The economy is, as President Trump noted in a tweet last week, “soooo good, perhaps the best in our country’s history.” With unemployment down, the Gross Domestic Product up, and income levels now matching those seen before the 2008 recession, it may be that the country has finally recovered.

But Americans in the latest Economist/YouGov Poll aren’t so sure. 38%, more than ever before, believe the country has recovered from the crisis, but more say either it hasn’t, never will, or aren’t sure.

The partisan differences on this question are clear. Now, with a Republican in the White House, most Republicans believe the country has recovered from the Great Recession, while Democrats and independents are less sure. Two years ago, with Democrat Barack Obama in the White House, only 17% of Republicans thought the economy had recovered. There is also a financial impact on opinion. Both today and two years ago, those who are less well-off express more skepticism about a recovery. 

Opinion about the state of the American economy is at its most positive since January, at the one-year anniversary of the President’s Inauguration, a high point in opinion of Donald Trump. 35% this week say the economy is getting better, while just 20%, lower than at any point in this Administration, think it is getting worse. Opinion is highly partisan (70% of Republicans say the economy is getting better, compared with just 17% of Democrats, many of whom see little change in either direction). 

Americans expect a President to be able to do something about increasing the number of jobs, and they have believed this fairly consistently in the last few years. More Republicans than Democrats believe this today, though nearly half of Democrats also agree. Slightly more give President Trump the credit for today’s low unemployment numbers than give the credit to President Obama. A year ago, slightly more gave credit to President Obama. 

The good economic news is helping the President, coming at a time when other news about the Administration may not be as positive.  His approval rating on handling the economy is at the highest since January, and is in marked contrast to his approval rating on other issues, like health care, taxes and immigration. Only his rating on handling terrorism is nearly as positive as his scores on the economy.

The President’s overall approval rating is up from a week ago. But it remains just about 40%, and has stayed in the narrow band around 40% for months.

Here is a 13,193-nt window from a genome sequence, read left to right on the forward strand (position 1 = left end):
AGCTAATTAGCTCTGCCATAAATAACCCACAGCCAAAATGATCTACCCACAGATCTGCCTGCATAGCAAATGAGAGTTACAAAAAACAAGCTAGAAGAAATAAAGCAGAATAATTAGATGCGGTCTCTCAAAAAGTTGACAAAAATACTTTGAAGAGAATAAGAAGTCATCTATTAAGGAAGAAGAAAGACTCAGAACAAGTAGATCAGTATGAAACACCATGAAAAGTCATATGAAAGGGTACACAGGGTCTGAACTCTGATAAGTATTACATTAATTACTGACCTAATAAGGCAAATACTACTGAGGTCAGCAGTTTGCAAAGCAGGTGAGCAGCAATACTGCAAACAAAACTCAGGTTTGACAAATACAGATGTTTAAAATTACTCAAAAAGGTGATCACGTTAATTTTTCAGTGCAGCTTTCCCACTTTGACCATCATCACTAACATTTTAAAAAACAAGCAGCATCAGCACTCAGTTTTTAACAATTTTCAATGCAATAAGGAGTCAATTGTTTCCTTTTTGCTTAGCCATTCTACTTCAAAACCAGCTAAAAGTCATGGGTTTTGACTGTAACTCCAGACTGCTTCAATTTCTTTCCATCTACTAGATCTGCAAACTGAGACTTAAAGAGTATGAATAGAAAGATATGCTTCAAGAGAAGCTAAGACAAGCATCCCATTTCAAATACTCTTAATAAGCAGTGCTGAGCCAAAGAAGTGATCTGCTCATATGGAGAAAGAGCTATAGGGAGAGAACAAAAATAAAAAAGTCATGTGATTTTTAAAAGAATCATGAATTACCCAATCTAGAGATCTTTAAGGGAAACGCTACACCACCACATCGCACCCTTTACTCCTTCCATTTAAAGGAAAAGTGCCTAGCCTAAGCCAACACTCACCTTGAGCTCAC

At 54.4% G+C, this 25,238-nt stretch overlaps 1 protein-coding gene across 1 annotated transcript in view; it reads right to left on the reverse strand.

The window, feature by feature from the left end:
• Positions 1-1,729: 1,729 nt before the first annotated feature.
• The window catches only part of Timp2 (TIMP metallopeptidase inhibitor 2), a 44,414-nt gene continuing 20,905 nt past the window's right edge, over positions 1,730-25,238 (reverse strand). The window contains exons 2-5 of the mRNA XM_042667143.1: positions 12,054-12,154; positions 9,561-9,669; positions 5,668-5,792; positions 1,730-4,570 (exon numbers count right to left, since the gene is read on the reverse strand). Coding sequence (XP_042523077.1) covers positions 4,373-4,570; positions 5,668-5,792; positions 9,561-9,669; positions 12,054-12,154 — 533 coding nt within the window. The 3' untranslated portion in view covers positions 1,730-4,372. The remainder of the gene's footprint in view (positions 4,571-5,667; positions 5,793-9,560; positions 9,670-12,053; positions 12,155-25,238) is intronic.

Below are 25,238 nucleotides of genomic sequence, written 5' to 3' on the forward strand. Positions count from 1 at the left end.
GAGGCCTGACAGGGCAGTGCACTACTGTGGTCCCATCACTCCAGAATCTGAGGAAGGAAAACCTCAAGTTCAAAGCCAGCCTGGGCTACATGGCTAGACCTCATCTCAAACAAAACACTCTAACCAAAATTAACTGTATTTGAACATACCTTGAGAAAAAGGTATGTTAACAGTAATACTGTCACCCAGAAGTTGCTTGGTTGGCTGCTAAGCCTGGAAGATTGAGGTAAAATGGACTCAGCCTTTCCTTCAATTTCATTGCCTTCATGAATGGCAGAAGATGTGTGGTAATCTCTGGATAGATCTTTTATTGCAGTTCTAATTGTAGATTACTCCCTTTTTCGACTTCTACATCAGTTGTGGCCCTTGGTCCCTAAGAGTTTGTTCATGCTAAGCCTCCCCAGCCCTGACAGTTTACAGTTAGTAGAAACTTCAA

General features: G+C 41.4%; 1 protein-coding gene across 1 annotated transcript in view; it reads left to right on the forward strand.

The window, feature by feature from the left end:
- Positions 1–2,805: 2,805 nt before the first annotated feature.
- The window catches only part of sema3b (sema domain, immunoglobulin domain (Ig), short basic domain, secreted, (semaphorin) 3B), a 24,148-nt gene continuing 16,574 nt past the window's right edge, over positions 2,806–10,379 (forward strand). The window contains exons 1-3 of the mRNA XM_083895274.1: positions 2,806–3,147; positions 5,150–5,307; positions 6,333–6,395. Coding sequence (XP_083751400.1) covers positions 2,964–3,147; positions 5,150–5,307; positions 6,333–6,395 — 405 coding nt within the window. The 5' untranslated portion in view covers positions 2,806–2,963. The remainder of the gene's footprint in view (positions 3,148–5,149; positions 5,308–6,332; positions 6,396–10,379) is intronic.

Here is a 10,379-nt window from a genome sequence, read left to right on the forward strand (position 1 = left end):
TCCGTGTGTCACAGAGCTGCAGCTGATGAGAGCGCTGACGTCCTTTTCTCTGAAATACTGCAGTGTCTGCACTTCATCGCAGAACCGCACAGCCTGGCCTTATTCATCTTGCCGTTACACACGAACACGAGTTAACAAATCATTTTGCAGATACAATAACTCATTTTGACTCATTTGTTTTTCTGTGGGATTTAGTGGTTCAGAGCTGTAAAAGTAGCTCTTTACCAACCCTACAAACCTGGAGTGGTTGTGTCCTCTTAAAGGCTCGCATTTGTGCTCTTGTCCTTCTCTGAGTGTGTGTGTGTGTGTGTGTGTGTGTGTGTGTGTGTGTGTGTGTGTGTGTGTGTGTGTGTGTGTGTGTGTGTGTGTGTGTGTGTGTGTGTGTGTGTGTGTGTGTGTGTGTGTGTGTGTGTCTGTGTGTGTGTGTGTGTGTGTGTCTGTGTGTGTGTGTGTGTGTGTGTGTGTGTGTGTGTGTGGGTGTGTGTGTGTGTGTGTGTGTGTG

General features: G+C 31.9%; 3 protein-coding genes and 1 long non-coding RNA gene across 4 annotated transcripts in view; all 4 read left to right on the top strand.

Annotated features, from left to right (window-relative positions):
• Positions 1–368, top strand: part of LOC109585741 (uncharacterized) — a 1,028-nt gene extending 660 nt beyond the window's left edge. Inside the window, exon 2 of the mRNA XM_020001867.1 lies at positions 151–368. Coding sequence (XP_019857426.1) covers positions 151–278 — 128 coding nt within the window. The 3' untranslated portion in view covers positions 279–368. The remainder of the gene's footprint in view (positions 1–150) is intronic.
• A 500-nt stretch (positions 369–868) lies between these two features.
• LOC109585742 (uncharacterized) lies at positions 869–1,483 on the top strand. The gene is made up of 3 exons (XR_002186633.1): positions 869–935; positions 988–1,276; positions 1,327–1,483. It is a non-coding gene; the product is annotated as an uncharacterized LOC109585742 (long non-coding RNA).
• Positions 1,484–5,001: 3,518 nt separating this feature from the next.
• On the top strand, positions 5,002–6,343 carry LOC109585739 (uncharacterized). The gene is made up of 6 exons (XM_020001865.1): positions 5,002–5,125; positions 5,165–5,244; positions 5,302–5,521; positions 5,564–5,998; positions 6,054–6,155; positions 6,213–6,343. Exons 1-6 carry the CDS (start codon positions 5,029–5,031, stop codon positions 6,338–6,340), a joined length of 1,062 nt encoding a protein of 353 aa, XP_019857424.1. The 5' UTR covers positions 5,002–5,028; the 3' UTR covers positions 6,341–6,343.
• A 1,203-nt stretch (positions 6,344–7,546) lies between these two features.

One in three regard the unemployment rate as the “best” measure of how the national economy is doing – more than think that about prices, about the stock market, or even about their own personal finances. Just about the same percentage believe the jobless rate does a “good” or “very good” job of explaining the national economy. 

Despite the good news about jobs, unemployment is still perceived as at least a somewhat serious problem for the country. Fewer see it is a problem locally, though Democrats are more likely than Republicans to report it as a serious problem both locally and in the country overall. 

One thing that has changed since President Trump’s Inauguration is the perception of how news about the economy is being reported. Twice as many today say they have heard mostly positive news about the state of the economy as say they have heard mostly negative news. That has been the case when the question has been asked in Economist/YouGov polls during the Trump Administration. Evaluation of economic news stories when Barack Obama was President was different: more claimed to have heard mostly negative news than to say the opposite. Much of the change is due to movement among Republicans: in July 2016 nearly half of Republicans (47%) said they had heard mostly negative economic news stories; in this week’s poll, 54% say they have heard mostly positive news. 

Still, few report good news when it comes to their family finances. Nearly as many report their family’s finances have gotten worse in the last year as believe they have gotten better. Even more report no change. 

This is a matter of both politics and income. More than a third of those with family incomes above $100,000 say their finances have improved over the last year, twice as many as the share of those earning less than $50,000 who say this.

See full toplines and tables results

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